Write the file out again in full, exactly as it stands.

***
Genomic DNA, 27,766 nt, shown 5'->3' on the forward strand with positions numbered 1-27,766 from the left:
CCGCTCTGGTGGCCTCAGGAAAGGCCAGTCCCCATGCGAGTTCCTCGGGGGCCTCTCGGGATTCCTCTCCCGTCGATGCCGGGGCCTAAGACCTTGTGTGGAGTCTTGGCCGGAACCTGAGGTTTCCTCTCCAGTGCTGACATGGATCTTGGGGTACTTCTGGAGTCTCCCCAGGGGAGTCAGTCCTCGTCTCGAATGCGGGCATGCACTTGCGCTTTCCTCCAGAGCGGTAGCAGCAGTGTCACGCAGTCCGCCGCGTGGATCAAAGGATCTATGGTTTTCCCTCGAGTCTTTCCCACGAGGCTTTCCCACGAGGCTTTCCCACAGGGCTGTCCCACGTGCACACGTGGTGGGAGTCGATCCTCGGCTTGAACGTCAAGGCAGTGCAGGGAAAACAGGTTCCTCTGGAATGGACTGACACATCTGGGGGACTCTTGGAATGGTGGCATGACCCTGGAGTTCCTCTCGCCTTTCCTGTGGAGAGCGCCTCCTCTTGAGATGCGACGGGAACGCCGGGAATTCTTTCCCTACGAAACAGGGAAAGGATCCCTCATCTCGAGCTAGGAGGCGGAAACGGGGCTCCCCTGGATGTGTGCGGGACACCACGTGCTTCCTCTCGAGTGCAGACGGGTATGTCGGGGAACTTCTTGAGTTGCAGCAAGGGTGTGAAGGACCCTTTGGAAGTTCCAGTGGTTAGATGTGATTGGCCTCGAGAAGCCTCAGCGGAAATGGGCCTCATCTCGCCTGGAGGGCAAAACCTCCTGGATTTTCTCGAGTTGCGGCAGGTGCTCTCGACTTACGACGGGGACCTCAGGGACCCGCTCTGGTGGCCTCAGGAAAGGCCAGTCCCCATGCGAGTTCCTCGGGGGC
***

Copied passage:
Genomic DNA, 27,766 nt, shown 5'->3' on the forward strand with positions numbered 1-27,766 from the left:
CCGCTCTGGTGGCCTCAGGAAAGGCCAGTCCCCATGCGAGTTCCTCGGGGGCCTCTCGGGATTCCTCTCCCGTCGATGCCGGGGCCTAAGACCTTGTGTGGAGTCTTGGCCGGAACCTGAGGTTTCCTCTCCAGTGCTGACATGGATCTTGGGGTACTTCTGGAGTCTCCCCAGGGGAGTCAGTCCTCGTCTCGAATGCGGGCATGCACTTGCGCTTTCCTCCAGAGCGGTAGCAGCAGTGTCACGCAGTCCGCCGCGTGGATCAAAGGATCTATGGTTTTCCCTCGAGTCTTTCCCACGAGGCTTTCCCACGAGGCTTTCCCACAGGGCTGTCCCACGTGCACACGTGGTGGGAGTCGATCCTCGGCTTGAACGTCAAGGCAGTGCAGGGAAAACAGGTTCCTCTGGAATGGACTGACACATCTGGGGGACTCTTGGAATGGTGGCATGACCCTGGAGTTCCTCTCGCCTTTCCTGTGGAGAGCGCCTCCTCTTGAGATGCGACGGGAACGCCGGGAATTCTTTCCCTACGAAACAGGGAAAGGATCCCTCATCTCGAGCTAGGAGGCGGAAACGGGGCTCCCCTGGATGTGTGCGGGACACCACGTGCTTCCTCTCGAGTGCAGACGGGTATGTCGGGGAACTTCTTGAGTTGCAGCAAGGGTGTGAAGGACCCTTTGGAAGTTCCAGTGGTTAGATGTGATTGGCCTCGAGAAGCCTCAGCGGAAATGGGCCTCATCTCGCCTGGAGGGCAAAACCTCCTGGATTTTCTCGAGTTGCGGCAGGTGCTCTCGACTTACGACGGGGACCTCAGGGACCCGCTCTGGTGGCCTCAGGAAAGGCCAGTCCCCATGCGAGTTCCTCGGGGGC